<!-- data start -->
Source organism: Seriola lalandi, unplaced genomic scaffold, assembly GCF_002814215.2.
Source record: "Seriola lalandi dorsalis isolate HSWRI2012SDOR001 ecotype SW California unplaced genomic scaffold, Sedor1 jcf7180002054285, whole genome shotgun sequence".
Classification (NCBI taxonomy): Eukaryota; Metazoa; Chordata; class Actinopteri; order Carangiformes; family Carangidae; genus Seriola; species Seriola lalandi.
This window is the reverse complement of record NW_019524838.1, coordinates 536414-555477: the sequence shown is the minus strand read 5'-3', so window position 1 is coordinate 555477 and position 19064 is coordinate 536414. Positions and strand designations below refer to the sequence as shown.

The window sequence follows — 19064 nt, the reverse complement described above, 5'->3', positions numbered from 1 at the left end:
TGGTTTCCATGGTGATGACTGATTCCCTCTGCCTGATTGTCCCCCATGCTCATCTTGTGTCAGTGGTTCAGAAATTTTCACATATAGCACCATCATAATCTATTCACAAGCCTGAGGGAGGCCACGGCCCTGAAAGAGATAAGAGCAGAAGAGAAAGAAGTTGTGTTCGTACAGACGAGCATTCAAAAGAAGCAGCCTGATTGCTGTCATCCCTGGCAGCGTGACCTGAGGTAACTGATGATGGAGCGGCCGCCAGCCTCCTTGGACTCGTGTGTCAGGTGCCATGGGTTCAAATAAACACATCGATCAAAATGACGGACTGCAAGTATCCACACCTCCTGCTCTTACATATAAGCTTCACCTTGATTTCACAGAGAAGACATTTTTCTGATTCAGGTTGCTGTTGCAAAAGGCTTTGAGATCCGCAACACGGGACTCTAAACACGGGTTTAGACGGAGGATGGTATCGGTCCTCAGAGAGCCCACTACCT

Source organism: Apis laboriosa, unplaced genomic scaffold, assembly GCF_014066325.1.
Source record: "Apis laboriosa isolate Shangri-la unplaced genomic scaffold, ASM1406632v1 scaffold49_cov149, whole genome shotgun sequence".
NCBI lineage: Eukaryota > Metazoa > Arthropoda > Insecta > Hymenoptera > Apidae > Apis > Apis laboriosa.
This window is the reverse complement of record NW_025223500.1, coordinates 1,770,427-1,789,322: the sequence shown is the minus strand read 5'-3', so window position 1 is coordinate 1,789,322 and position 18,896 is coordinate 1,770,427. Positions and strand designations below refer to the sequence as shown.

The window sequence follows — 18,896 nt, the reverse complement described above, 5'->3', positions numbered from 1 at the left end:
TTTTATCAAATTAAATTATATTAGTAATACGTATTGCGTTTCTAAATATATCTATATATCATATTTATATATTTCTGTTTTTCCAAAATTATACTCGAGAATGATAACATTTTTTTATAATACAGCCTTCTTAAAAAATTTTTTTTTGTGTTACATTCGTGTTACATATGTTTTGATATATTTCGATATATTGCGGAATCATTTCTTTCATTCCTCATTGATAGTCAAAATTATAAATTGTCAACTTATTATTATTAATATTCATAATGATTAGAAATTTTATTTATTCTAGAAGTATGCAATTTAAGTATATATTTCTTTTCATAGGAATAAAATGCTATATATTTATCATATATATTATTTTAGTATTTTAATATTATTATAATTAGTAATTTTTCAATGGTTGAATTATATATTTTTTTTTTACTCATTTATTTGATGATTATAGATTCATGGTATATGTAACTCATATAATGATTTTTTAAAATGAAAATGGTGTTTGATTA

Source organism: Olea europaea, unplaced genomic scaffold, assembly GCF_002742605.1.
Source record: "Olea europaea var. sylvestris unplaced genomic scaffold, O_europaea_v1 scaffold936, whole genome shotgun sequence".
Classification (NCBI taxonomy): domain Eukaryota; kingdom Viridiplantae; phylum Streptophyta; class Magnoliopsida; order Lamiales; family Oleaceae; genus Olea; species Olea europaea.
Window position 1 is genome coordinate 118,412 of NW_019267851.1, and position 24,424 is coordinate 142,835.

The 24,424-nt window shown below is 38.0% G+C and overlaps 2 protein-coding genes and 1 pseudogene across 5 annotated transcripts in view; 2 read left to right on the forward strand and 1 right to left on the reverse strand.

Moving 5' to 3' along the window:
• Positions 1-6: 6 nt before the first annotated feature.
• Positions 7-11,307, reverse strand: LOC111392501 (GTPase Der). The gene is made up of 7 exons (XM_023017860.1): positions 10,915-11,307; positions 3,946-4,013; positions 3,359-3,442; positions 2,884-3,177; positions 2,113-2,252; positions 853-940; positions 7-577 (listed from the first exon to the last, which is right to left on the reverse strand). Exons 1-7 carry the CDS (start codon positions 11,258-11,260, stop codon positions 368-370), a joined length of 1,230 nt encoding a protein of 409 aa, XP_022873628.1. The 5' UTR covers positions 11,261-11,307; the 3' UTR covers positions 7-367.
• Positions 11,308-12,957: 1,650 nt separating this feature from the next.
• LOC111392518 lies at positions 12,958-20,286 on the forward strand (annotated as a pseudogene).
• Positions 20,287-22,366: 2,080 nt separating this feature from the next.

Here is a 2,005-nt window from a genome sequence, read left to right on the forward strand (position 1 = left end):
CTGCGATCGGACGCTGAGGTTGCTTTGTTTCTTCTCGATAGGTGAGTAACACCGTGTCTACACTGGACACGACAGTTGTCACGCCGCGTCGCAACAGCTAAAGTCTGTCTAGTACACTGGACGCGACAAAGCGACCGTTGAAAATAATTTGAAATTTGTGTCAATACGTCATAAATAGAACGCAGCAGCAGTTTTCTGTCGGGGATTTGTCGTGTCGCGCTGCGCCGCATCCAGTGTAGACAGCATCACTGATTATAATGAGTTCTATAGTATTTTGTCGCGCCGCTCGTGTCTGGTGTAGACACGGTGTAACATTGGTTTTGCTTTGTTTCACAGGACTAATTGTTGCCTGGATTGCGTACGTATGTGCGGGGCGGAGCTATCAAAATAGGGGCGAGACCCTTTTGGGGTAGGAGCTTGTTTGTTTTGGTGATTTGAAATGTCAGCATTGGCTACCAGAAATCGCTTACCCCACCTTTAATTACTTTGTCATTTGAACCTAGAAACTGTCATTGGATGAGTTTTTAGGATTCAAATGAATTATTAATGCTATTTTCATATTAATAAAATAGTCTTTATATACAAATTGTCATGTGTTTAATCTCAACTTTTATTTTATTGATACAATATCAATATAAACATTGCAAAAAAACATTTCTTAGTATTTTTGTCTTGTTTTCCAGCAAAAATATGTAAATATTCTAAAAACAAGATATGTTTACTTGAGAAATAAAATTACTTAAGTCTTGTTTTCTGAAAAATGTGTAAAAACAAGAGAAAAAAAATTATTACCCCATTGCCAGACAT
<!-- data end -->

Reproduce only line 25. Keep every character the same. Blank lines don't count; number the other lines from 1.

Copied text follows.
CTGCGATCGGACGCTGAGGTTGCTTTGTTTCTTCTCGATAGGTGAGTAACACCGTGTCTACACTGGACACGACAGTTGTCACGCCGCGTCGCAACAGCTAAAGTCTGTCTAGTACACTGGACGCGACAAAGCGACCGTTGAAAATAATTTGAAATTTGTGTCAATACGTCATAAATAGAACGCAGCAGCAGTTTTCTGTCGGGGATTTGTCGTGTCGCGCTGCGCCGCATCCAGTGTAGACAGCATCACTGATTATAATGAGTTCTATAGTATTTTGTCGCGCCGCTCGTGTCTGGTGTAGACACGGTGTAACATTGGTTTTGCTTTGTTTCACAGGACTAATTGTTGCCTGGATTGCGTACGTATGTGCGGGGCGGAGCTATCAAAATAGGGGCGAGACCCTTTTGGGGTAGGAGCTTGTTTGTTTTGGTGATTTGAAATGTCAGCATTGGCTACCAGAAATCGCTTACCCCACCTTTAATTACTTTGTCATTTGAACCTAGAAACTGTCATTGGATGAGTTTTTAGGATTCAAATGAATTATTAATGCTATTTTCATATTAATAAAATAGTCTTTATATACAAATTGTCATGTGTTTAATCTCAACTTTTATTTTATTGATACAATATCAATATAAACATTGCAAAAAAACATTTCTTAGTATTTTTGTCTTGTTTTCCAGCAAAAATATGTAAATATTCTAAAAACAAGATATGTTTACTTGAGAAATAAAATTACTTAAGTCTTGTTTTCTGAAAAATGTGTAAAAACAAGAGAAAAAAAATTATTACCCCATTGCCAGACAT